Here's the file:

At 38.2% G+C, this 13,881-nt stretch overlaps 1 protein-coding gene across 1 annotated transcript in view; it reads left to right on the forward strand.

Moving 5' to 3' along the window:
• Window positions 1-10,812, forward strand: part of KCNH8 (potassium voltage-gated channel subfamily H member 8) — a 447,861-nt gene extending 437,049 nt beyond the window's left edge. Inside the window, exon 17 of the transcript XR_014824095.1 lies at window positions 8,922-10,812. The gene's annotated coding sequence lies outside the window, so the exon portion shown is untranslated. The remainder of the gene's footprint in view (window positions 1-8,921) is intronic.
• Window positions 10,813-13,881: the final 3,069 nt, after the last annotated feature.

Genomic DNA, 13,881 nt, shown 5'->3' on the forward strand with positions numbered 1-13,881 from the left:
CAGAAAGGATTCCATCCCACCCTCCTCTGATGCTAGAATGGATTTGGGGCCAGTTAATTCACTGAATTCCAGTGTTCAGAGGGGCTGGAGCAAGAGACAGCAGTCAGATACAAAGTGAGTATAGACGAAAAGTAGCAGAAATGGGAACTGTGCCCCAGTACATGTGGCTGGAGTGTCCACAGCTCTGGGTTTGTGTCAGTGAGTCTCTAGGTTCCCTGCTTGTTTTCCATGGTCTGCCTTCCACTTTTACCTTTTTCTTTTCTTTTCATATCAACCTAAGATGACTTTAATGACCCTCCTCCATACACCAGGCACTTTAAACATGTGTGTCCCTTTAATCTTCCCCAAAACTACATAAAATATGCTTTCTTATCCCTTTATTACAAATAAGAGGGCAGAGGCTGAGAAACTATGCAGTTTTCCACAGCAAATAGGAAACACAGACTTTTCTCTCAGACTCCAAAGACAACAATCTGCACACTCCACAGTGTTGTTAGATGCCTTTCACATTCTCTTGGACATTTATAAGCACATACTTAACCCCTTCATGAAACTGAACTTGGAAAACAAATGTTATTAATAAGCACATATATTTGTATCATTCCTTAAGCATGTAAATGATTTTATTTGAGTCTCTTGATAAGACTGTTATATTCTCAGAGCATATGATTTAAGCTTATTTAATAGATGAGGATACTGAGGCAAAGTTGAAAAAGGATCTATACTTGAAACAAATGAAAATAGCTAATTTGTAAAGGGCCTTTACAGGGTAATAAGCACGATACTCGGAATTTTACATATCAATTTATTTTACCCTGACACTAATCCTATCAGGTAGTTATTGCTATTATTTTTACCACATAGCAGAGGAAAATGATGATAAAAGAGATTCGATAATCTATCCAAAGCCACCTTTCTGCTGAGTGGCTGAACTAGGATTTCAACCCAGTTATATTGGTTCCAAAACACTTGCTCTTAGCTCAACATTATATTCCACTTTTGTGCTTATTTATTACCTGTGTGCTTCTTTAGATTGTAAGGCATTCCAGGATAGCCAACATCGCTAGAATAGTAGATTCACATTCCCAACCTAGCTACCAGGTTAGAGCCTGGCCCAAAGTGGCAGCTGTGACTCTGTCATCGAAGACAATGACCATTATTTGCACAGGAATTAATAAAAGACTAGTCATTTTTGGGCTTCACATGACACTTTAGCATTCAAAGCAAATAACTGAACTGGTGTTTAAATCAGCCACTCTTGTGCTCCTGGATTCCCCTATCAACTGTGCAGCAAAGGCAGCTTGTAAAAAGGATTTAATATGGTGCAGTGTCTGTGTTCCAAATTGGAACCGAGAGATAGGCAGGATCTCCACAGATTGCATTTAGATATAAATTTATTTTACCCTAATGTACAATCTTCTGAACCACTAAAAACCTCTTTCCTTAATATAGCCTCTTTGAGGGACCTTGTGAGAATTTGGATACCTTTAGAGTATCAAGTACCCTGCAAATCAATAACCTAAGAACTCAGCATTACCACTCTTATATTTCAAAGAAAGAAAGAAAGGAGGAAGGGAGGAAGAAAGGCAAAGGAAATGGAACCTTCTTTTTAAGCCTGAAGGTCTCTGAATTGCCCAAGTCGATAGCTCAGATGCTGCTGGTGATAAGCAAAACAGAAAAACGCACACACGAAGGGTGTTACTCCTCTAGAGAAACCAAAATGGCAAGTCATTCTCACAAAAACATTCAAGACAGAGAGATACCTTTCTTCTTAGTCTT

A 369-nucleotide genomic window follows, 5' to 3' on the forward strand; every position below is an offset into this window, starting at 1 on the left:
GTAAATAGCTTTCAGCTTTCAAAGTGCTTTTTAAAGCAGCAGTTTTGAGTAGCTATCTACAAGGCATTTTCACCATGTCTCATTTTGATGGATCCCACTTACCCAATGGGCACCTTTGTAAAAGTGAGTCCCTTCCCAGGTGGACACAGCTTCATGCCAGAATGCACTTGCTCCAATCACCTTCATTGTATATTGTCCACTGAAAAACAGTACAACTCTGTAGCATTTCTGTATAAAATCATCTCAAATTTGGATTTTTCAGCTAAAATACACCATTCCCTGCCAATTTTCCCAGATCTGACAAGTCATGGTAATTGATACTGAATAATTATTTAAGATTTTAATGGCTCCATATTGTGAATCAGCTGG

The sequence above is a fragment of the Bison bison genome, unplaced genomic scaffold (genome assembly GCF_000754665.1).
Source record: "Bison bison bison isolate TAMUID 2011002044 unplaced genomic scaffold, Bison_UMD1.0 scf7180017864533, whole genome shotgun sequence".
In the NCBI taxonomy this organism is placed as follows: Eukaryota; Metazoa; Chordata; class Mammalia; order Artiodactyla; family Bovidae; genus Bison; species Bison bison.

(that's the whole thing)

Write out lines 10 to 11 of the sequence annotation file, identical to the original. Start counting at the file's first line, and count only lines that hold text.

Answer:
Source record: "Bison bison bison isolate TAMUID 2011002044 unplaced genomic scaffold, Bison_UMD1.0 scf7180017864533, whole genome shotgun sequence".
In the NCBI taxonomy this organism is placed as follows: Eukaryota; Metazoa; Chordata; class Mammalia; order Artiodactyla; family Bovidae; genus Bison; species Bison bison.